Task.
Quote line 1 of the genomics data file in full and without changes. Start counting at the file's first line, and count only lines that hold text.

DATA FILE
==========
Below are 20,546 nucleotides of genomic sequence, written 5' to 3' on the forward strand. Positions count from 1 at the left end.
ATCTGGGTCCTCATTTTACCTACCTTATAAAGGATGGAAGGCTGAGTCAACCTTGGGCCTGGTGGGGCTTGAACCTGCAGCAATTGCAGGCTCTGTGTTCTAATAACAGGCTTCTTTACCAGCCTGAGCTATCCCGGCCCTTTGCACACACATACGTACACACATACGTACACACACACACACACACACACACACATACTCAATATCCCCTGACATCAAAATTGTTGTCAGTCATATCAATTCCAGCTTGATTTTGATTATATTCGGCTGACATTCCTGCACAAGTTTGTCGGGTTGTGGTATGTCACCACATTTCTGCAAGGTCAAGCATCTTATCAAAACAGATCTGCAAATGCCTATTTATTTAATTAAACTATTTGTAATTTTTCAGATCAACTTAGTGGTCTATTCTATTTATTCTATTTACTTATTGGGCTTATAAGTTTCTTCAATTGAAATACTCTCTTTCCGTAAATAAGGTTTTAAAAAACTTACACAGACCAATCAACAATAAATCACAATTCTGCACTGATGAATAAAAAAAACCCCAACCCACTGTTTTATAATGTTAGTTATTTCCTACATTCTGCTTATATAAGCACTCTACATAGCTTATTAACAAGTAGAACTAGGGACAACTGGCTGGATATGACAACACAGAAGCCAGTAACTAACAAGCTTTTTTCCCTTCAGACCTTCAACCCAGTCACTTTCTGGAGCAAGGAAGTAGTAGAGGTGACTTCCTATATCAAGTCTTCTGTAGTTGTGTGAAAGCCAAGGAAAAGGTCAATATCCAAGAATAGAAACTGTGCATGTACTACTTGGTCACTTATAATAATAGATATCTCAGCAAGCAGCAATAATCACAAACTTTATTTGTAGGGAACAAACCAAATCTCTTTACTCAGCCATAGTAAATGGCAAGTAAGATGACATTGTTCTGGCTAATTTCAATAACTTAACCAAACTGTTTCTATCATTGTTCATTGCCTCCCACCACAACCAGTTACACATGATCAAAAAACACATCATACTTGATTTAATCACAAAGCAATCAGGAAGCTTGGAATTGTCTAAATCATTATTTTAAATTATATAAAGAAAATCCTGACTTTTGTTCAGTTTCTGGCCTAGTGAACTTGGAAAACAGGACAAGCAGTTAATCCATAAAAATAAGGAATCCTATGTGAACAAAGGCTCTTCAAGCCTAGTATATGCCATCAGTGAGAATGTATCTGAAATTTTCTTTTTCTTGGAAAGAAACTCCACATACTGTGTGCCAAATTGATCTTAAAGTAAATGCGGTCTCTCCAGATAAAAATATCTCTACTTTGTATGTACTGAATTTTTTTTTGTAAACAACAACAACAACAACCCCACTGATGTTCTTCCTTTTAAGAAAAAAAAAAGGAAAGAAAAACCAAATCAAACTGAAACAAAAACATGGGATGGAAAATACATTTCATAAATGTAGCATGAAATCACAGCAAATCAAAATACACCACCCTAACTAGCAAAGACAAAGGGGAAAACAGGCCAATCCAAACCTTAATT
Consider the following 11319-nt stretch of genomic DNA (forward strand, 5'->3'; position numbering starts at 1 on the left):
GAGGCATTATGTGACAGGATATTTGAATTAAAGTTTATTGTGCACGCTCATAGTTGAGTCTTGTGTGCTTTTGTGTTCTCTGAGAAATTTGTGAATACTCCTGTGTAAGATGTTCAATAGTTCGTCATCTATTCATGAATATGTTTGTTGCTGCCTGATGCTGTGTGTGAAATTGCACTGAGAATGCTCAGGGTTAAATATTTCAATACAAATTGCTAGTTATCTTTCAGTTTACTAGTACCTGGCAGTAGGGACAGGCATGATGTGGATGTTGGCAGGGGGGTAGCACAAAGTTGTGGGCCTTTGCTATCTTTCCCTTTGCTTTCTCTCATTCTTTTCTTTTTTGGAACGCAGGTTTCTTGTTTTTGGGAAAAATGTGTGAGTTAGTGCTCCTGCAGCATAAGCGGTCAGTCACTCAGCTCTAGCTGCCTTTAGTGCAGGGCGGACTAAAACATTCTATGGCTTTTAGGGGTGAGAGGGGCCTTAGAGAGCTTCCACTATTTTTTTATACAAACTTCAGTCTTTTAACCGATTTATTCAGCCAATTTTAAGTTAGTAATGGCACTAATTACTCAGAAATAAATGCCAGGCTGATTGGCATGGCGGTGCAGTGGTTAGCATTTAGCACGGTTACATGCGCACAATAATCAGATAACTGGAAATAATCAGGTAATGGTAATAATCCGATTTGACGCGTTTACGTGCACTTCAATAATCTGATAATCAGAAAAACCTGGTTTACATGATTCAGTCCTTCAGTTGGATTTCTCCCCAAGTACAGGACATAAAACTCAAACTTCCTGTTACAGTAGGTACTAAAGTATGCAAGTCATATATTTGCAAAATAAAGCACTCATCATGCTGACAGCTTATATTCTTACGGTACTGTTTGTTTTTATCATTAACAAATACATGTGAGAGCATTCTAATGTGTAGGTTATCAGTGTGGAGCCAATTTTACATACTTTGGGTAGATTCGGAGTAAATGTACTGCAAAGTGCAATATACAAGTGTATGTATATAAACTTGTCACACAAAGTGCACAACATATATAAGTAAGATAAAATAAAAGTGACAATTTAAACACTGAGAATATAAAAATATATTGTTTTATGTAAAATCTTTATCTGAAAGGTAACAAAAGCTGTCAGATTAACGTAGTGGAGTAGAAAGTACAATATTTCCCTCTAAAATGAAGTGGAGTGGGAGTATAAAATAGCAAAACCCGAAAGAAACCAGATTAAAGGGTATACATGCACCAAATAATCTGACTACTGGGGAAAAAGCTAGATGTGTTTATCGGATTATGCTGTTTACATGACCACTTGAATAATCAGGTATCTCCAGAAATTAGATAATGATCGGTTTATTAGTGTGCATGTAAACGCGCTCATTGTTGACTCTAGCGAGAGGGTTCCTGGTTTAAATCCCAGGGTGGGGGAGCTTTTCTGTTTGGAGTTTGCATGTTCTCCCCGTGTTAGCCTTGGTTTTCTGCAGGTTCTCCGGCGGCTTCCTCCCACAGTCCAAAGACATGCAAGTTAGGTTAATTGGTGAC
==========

Below are 20,546 nucleotides of genomic sequence, written 5' to 3' on the forward strand. Positions count from 1 at the left end.